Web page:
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Samaia Dance | © Rob Hurson / WikiCommons
Samaia Dance | © Rob Hurson / WikiCommons

The Meanings Behind Georgia's 5 National Dances

Picture of Baia Dzagnidze
Updated: 19 February 2018

The evolution of Georgian national dances began as soon as the cities started to celebrate mass holidays in the Middle Ages. Military moves, sports games, and dances performed at those celebrations were the most popular types of folk art. What Georgians have today, though, underwent a long transformation during the different epochs.

Looking back at the history

The dances emerged in villages and were connected with agriculture. These dances preserved the pagan models together with its traditions, rules, and customs. The continuous invasions of the neighboring countries in Georgia gave rise to dances with a combat character.

Over the centuries, the nation has created more interesting and richer dance traditions, choreography, performance techniques, and synchronization of music and movement.

Georgians do not only perform the ancient dances, but also create new choreography. All the dances have similar characteristics – women’s dances are always distinguished by a sense of synergy, lyricality, and grace, while men’s dances show dignity, courage, nobility, and pride.

The 1940-50s became the new era of Georgian folk choreography, the time when well-known ensembles were created. In 1945, Nino Ramishvili and Iliko Sukhishvili established the National Ensemble Sukhishvilebi, which is still very popular today both in Georgia and abroad.


Kartuli, known as Georgian dance in English, is characterized by amorous content that represents a chivalric courtship ritual and the aesthetic ideals of the nation. The dance clearly shows the majesty of a woman, the feeling of freedom, and the pride of the man. It doesn’t belong to any particular region, it is a general, nation-wide performance.

The dance consists of two main parts. The first is called davla and is only performed by a man. From the right side of the stage, the man enters the arena and with dance moves approaches the group of women. He’s looking for his companion and when he finds her, with a series of steps gets closer to her and bows his head as the sign of an invitation for a dance.

A woman dressed in a traditional national garment accepts his invite and starts circling around. The happy man follows her from behind from the left side and tries not to get too close to her. The whole dance shows the feeling of sincerity and the demure rituals of love.


The roots of Khorumi lie in the ancient state of Georgian culture – Diaokh and Colchis. There are several variations of Khorumi that have been preserved up to today, with Adjarian, Gurian, and Lazian being the most important ones.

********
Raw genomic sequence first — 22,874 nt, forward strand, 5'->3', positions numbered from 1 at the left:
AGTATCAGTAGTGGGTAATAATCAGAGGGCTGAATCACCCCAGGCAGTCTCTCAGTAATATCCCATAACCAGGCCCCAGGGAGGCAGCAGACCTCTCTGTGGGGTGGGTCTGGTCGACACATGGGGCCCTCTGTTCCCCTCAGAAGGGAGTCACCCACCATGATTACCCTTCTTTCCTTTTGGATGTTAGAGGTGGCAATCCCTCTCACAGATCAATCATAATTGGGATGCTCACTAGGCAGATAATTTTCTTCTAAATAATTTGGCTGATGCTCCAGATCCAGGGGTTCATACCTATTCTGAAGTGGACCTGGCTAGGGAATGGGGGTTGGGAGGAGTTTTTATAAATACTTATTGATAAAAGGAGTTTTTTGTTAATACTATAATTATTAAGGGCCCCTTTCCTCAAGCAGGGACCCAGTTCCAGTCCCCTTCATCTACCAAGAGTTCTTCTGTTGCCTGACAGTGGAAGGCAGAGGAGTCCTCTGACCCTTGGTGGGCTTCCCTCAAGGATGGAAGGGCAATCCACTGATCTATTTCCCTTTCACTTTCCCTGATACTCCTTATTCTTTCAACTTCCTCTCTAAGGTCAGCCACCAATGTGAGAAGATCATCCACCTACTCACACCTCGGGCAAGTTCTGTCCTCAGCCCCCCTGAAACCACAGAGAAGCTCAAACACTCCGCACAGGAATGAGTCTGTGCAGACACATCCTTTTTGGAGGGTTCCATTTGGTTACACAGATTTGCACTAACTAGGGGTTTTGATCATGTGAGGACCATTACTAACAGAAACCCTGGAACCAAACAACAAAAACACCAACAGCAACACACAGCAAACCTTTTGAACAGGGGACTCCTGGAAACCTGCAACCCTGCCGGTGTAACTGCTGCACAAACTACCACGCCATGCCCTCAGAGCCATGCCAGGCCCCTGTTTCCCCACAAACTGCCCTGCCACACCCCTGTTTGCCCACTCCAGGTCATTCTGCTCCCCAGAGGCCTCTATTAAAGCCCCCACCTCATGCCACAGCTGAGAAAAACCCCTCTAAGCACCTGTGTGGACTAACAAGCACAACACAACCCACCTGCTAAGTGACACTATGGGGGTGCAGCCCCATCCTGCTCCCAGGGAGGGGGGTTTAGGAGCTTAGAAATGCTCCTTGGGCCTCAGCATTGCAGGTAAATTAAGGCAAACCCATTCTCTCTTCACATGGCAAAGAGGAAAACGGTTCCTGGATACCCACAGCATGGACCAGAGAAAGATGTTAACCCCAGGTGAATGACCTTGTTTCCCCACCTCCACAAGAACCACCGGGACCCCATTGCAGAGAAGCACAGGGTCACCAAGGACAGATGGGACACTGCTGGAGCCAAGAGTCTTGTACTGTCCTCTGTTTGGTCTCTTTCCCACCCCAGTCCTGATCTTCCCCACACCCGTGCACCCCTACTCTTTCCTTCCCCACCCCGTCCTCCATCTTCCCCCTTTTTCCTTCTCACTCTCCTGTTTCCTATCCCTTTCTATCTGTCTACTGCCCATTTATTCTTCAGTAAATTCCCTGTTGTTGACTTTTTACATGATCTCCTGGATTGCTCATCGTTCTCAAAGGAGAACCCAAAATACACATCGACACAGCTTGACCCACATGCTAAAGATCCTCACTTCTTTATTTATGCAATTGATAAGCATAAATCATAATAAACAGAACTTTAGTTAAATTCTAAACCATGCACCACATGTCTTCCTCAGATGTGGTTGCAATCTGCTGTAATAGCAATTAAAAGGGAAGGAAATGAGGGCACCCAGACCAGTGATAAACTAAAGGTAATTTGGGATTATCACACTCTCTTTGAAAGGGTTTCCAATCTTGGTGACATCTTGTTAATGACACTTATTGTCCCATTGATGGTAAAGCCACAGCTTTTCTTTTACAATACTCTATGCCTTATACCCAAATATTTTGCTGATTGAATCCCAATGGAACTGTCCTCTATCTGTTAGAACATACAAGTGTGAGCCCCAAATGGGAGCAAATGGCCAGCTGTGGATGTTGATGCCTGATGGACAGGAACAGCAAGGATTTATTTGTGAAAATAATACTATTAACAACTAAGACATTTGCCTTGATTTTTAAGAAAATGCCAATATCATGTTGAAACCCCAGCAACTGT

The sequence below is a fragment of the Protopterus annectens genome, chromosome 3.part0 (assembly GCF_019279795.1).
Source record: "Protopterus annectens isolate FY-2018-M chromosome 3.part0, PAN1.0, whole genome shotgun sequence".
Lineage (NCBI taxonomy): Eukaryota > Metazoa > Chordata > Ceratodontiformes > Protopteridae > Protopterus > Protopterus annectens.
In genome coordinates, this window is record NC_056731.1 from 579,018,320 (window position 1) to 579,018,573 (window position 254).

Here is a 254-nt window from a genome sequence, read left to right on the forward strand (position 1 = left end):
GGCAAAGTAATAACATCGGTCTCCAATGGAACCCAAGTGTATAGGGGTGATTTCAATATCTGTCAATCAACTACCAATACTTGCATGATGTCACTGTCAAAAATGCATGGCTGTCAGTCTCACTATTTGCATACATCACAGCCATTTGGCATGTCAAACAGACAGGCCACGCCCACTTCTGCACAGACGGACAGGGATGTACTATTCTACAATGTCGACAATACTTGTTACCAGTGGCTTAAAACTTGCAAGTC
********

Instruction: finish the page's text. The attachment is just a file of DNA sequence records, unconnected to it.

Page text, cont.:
Georgian choreographers have gathered the elements of each and created the dance structure of Khorumi that is performed today. The dance has four parts: a search for the warrior’s camping place, the reconnoiter of the enemy camp, the fight, and the victory and its celebration. Traditionally, the dance is performed only by men with an odd number of dancers.

Khorumi is accompanied by the national folk music instruments known as doli and tchiboni and has a very different musical rhythm than any of the other Georgian dances.


Samaia is a dance for three women and is characterized by graciousness, kindness, and feminine beauty. The dance is accompanied by a song. Traditionally, the dance was performed by men and women, but over time it changed, and what you see today’s ensembles performing features only three women. The dancers move harmoniously – their movements are well synchronized as if only one person is dancing.


This dance was introduced in 1946 and was performed by a man and a woman. However, later on, it changed into a group dance involving more males and females. Scholars believe that the roots of Gandagana dance lie with the ancient cult of fertility. The characteristic humor and rhythmic movements of the dance are supposed to have derived from it.

The dance is a complex set of dance moves and swings. It starts with a slow rhythm and increases gradually as the dance progresses. Performed to a cheerful, humorous, and satirical song, the dance is one of the favorite dances to perform at gatherings of friends, weddings, and other celebrations.


Perkhuli is believed to be one of the oldest and most broadly performed rituals in the nation. There have been different types of Perkhuli performed throughout the country. However, what the audience can see today is the Guruli version that traditionally was performed by women. Involvement of the men in the dance is the result of modernization.